Navigation Links
Researchers develop a new cell and animal model of inflammatory breast cancer
Date:4/4/2012

CHICAGO, IL (April 4, 2012)Inflammatory breast cancer (IBC) is a very aggressive, often misunderstood type of cancer that is diagnosed more frequently in younger women compared with other types of breast cancer. The five-year survival rate is between 25 and 50 percentsignificantly lower than the survival rate for other types of breast cancer. The reason for the poor prognosis is that IBC usually grows rapidly and often spreads quickly to other parts of the body, including the brain, bone and lymph nodes. In an effort to better understand the biology of IBC, researchers at Fox Chase Cancer Center have developed a new cell and animal model that holds promise for providing a detailed understanding of the molecular mechanisms underlying the disease and for developing effective interventions.

"In order for us to improve the treatment of these patients, we need to understand the biology of the diseasewhy these cells are so aggressive, invade very early on, and are resistant to standard treatmentsand this starts with having good laboratory and preclinical models," says Massimo Cristofanilli, M.D., F.A.C.P., chairman of Fox Chase's department of medical oncology and senior investigator for the research, which will be presented at the AACR Annual Meeting 2012 on Wednesday, April 4.

The researchers developed a unique model that recapitulates the aggressive metastasis and cancer stem cell activity associated with poor outcomes in patients with IBC. Understanding of the molecular basis of IBC may help increase the research community's knowledge of the metastatic process of other types of breast cancers.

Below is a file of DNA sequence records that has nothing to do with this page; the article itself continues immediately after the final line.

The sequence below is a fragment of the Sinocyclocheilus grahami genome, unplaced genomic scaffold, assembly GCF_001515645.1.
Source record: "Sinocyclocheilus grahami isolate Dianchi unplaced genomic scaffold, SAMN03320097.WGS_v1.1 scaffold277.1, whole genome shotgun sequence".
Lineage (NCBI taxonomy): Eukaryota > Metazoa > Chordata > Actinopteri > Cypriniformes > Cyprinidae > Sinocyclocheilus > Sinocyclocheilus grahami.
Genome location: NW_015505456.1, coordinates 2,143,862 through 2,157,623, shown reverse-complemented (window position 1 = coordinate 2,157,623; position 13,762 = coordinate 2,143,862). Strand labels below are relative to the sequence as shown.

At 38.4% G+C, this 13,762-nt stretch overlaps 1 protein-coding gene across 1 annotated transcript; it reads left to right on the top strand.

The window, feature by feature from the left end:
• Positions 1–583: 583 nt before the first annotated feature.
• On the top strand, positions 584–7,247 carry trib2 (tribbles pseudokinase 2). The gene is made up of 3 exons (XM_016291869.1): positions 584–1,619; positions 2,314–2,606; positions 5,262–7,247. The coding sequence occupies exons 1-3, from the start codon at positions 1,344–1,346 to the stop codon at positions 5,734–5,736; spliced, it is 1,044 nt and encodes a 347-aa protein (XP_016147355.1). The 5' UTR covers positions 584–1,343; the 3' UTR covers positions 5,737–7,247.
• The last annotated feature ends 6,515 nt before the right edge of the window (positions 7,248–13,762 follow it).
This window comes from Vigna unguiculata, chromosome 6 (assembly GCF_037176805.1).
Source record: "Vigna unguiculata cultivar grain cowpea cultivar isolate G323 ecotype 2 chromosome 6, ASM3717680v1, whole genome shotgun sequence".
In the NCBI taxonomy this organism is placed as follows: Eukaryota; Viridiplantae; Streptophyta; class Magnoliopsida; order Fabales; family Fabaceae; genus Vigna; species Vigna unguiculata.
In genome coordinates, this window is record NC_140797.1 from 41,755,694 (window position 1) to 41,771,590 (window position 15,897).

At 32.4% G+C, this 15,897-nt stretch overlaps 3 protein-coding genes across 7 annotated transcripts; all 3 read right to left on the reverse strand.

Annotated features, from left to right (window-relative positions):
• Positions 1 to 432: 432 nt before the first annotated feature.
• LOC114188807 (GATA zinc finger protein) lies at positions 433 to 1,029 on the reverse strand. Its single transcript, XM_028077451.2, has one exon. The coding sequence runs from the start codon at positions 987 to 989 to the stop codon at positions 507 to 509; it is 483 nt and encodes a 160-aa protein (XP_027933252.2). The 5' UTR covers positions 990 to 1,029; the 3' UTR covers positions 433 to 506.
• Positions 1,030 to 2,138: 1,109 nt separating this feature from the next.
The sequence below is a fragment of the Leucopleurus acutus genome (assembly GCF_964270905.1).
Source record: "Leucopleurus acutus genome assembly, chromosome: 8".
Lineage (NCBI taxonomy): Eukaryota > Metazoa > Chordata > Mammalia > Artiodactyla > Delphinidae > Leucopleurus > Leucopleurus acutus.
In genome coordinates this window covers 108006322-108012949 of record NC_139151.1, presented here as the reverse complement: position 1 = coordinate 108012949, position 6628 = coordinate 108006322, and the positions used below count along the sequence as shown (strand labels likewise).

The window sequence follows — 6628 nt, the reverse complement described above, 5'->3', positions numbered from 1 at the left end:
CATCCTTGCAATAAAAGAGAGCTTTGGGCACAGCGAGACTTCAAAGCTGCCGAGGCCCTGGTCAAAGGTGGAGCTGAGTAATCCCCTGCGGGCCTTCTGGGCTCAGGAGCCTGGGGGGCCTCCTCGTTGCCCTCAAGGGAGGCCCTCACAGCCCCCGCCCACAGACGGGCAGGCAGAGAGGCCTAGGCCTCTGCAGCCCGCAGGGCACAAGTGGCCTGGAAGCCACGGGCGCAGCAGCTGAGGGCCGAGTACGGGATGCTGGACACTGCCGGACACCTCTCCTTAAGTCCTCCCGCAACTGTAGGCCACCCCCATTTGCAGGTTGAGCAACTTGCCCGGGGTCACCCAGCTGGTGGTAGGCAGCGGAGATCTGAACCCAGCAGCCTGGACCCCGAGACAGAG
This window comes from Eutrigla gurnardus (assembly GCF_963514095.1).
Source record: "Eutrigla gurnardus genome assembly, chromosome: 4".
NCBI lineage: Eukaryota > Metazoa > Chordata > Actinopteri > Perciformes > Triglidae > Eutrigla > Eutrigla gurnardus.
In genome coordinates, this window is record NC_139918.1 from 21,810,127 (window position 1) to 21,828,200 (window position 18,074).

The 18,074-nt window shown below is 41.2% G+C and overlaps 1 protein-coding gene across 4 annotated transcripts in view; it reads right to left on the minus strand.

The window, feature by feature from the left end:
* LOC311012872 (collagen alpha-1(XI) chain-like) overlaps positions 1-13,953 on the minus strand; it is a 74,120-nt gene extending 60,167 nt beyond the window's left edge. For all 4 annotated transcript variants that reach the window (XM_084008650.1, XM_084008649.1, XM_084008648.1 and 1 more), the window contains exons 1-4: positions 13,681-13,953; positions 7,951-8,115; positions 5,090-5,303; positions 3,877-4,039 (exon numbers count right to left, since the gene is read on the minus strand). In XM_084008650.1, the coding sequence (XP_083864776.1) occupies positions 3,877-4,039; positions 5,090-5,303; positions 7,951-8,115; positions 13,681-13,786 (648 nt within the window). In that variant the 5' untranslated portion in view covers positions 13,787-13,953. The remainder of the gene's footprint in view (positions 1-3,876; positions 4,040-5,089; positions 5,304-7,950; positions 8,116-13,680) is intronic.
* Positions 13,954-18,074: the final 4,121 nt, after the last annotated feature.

"Because there are only a few models of inflammatory breast cancer, it's important to develop more models of this disease, and ours represents an ideal model to evaluate stem cell-targeting therapies," says Sandra Fernandez, Ph.D., assistant research professor at Fox Chase and lead author on the study.

To develop the new disease model, Fernandez, Cristofanilli and their colleagues developed an IRB-approved prospective protocol allowing for the collection of tissue and pleural fluid from patients with advanced IBC. The new cell line, known as FC-IBC02, was established from the pleural fluid collected from a 49-year-old patient whose cells lacked the protein HER2/neu, as well as receptors for the female hormones estrogen and progesterone. About 15 percent of breast cancer patients share these features and, as a result, they do not respond to hormonal therapies and certain medications that target these proteins. "Currently, the only option to treat these patients is chemotherapy," Fernandez says. "So it's important to have a specific model that we can use to test different drugs and see which ones work for this kind of disease."

Moreover, the researchers grew culture tumor cells derived from the patient's fluid and found that they contained a large amount of the protein tetraspanin CD151, which controls tumor cell migration and invasion. In addition, these cells formed multicellular spheroids that displayed markers of cancer stem cells, including the marker CD44. When injected into the mammary fat pad of mice, the tumor spheroids rapidly developed into tumors and spread to the lungs.

Furthermore, using the latest CytoScan HD arrays, the FCCC researchers found that these cells have multiple losses and gains across almost the whole genome, a phenomenon known as chromothripsis. In particular, FC-IBC02 cells have an amplification on chromosome 8q where the oncogene MYC is located and a deletion on chromosome 7p where tumor suppressor gene p53 is embedded. These analysis will identify novel molecular targets to fight the disease. By culturing cells from a large pool of patients, they will look for promising targets that are commonly associated with IBC as well as test new stem cell-targeting drugs that could reduce metastasis.